DAVID GREENE, HOST:
And a controversy over the newest darling of the condiment world - Sriracha, is continuing. The popular hot sauce in the rooster bottle is produced by Huy Fong Foods in the Los Angeles suburb of Irwindale. The company has brought big business to the suburban city, a much welcomed boom. It's also brought complaints from some residents who say there is a spicy odor emanating from the plant.
Last night, after a contentious hearing, Irwindale's City council decided to give Huy Fong a bit more time to figure out how to contain those fumes.
NPR's Karen Grigsby Bates has the story.
KAREN GRIGSBY BATES, BYLINE: Sriracha, the hot sauce for hipsters - and the rest of us - has gotten widespread national attention since some Irwindale residents complained. They say that when the red jalapenos that give the sauce its distinctive color are crushed, the fumes from the chilies become a big problem.
Last fall, during grinding season, Yolanda Wested told CBS News she couldn't stay outside.
YOLANDA WESTED: We had a bridal shower, we had to have the guests go inside, because they were choking, hacking, it was right in the throat.
BATES: The people who have complained for the 12-week period in which Huy Fong Foods grinds its fresh jalapenos, say the air is downright dangerous. Young Whang is the proprietor of a liquor store right across from Huy Fong headquarters, and she doesn't agree.
YOUNG WHANG: I don't smell any. I came to my customer, I ask her sometime, are you smell any? They say no.
BATES: But in a city with a population just under 1,500, even a few complaints matter. Writer D.J. Waldie has spent several decades chronicling the evolution of Southern California's suburbs. He says Irwindale's size is a large part of why the local government is taking these complaints so seriously.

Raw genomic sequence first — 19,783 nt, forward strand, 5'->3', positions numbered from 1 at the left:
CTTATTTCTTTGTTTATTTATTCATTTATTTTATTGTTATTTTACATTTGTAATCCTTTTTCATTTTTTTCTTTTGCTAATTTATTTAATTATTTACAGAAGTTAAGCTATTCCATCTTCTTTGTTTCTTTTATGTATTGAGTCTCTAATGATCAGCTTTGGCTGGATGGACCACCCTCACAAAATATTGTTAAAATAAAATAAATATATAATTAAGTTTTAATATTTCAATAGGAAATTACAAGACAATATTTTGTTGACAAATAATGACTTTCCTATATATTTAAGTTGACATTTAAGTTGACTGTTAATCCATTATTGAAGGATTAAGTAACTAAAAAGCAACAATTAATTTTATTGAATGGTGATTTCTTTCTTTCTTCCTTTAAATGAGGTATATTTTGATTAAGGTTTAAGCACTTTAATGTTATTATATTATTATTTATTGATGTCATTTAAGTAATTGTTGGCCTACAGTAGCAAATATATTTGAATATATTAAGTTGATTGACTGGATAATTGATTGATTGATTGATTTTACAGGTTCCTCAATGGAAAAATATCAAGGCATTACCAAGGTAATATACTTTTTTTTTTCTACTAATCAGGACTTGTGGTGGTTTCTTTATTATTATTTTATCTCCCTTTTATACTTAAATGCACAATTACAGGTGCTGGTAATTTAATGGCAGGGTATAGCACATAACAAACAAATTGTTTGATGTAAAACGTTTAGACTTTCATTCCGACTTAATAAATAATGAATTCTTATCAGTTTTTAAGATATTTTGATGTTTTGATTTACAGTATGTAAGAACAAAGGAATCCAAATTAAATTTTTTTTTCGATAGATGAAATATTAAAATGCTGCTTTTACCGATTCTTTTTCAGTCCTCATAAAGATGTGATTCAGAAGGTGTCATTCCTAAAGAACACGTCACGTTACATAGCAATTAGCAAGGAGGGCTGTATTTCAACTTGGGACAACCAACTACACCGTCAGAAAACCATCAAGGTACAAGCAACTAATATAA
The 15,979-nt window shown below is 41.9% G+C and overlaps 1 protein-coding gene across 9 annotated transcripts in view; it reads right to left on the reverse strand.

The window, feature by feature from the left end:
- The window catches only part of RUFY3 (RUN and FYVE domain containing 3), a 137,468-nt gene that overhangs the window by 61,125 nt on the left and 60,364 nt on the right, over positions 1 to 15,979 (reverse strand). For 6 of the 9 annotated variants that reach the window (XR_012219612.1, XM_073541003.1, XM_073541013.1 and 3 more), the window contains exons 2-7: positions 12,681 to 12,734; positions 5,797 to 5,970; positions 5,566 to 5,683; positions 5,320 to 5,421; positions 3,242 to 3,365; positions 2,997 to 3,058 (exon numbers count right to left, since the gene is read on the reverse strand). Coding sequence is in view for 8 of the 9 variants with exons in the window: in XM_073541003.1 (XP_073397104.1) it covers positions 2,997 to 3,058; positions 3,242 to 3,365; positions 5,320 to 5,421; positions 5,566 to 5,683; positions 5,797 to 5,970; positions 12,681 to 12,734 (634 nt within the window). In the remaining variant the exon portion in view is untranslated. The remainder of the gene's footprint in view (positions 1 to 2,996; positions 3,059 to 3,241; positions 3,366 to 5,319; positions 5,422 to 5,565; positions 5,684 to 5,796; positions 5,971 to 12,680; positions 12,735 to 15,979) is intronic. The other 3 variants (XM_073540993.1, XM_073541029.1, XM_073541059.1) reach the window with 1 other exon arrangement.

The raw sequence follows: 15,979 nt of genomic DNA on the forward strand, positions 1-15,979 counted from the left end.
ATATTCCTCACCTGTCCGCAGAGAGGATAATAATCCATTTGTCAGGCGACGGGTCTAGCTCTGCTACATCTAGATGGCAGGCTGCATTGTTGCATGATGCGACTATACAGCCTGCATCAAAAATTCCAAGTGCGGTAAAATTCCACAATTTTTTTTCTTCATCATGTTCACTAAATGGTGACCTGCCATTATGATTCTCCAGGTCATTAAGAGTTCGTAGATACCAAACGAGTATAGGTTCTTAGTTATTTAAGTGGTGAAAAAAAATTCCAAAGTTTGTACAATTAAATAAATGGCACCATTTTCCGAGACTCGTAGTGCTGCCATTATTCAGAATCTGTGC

D.J. WALDIE: City councils, particularly in small communities, have a very small electorate, and they need to worry about the anger or uncertainty of just a few hundred people.
BATES: Maybe even fewer than that. The South Coast Air Quality Management District told NPR that while 61 complaints about Irwindale's eye-watering air had been received since October, 41 of those complaints came from only four addresses. Media manager Sam Atwood said agency personnel investigated most complaints, but could only trace the odor to Huy Fong on three days.
So revenue and the cachet of producing one of the world's most recognized condiments, or occasionally irritating the sensitivities of a few residents - what carries more weight?
SAM ATWOOD: Both have decent arguments, but that's what makes it a tough case in a lot of ways.
BATES: That's University of Southern California law professor Jody Armour. He says the Huy Fong clash with its neighbors represents two legitimate, competing interests. On the one hand, Armor points out, you have mostly-Latino neighbors who strive to maintain well-kept blocks and don't want to see - or smell - any slippage in standards.
JODY ARMOUR: Communities of color are concerned with being blighted.
BATES: On the other is David Tran, who came to the United States with nothing as a Vietnamese refugee; his entrepreneurial spark turned a taste of home into $60 million in sales last year.
Filmmaker Griffin Hammond produced a documentary called Sriracha with David Tran's cooperation. While filming, Hammond visited the factory during grinding season and admits the smell in the grinding room can be, in his words, pretty unbearable.
GRIFFIN HAMMOND: But once I step outside the grinding room, I don't smell it anymore. They have it nicely cordoned off. And every time I've been outside the factory, I've never smelled it.
BATES: Last night, representatives from the Air Quality Management District read a letter at the latest City Council meeting offering to work with Tran to suggest and evaluate ventilation designs that would resolve odor issues so he and Irwindale can coexist peacefully.
Meanwhile, people in other cities, including on the East Coast, have invited David Tran to move Huy Fong to their region. Filmmaker Griffin Hammond believes that's highly unlikely.
HAMMOND: Because, of course they're not going to move to Philadelphia. There are not fields of red jalapenos in Pennsylvania.
BATES: Although they do put Sriracha on cheese steaks.
Karen Grigsby Bates, NPR News.